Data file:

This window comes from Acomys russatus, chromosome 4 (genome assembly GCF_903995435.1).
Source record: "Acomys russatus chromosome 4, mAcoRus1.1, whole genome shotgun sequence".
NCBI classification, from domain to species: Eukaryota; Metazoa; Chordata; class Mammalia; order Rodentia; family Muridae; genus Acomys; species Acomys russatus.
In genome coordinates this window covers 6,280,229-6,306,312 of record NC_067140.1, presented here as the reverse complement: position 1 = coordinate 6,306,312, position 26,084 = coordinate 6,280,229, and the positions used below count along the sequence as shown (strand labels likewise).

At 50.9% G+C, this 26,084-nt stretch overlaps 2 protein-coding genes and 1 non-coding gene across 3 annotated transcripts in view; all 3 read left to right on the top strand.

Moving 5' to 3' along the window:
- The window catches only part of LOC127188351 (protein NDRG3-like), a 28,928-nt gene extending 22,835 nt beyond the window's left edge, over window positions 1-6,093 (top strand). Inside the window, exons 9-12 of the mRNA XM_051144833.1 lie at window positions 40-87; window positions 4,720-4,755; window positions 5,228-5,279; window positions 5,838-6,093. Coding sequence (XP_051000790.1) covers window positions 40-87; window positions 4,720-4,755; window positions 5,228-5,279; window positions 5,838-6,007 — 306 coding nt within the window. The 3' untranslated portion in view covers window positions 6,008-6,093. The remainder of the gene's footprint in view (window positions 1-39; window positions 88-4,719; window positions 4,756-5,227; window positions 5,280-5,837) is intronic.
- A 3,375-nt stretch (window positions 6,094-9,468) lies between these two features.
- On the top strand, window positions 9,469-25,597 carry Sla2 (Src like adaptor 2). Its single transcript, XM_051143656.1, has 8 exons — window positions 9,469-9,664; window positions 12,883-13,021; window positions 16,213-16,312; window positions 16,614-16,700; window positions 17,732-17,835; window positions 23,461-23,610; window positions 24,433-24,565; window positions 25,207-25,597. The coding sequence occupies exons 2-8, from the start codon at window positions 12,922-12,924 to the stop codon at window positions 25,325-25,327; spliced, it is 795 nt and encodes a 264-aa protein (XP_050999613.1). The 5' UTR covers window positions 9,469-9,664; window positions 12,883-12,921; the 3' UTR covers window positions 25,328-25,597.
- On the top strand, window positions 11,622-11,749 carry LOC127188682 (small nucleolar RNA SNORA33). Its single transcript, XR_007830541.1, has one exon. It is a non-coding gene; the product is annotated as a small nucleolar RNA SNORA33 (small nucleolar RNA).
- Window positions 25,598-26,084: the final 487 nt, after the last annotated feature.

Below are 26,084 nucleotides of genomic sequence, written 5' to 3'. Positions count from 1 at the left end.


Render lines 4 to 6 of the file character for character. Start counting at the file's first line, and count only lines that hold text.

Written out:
In genome coordinates this window covers 6,280,229-6,306,312 of record NC_067140.1, presented here as the reverse complement: position 1 = coordinate 6,306,312, position 26,084 = coordinate 6,280,229, and the positions used below count along the sequence as shown (strand labels likewise).

At 50.9% G+C, this 26,084-nt stretch overlaps 2 protein-coding genes and 1 non-coding gene across 3 annotated transcripts in view; all 3 read left to right on the top strand.

Moving 5' to 3' along the window: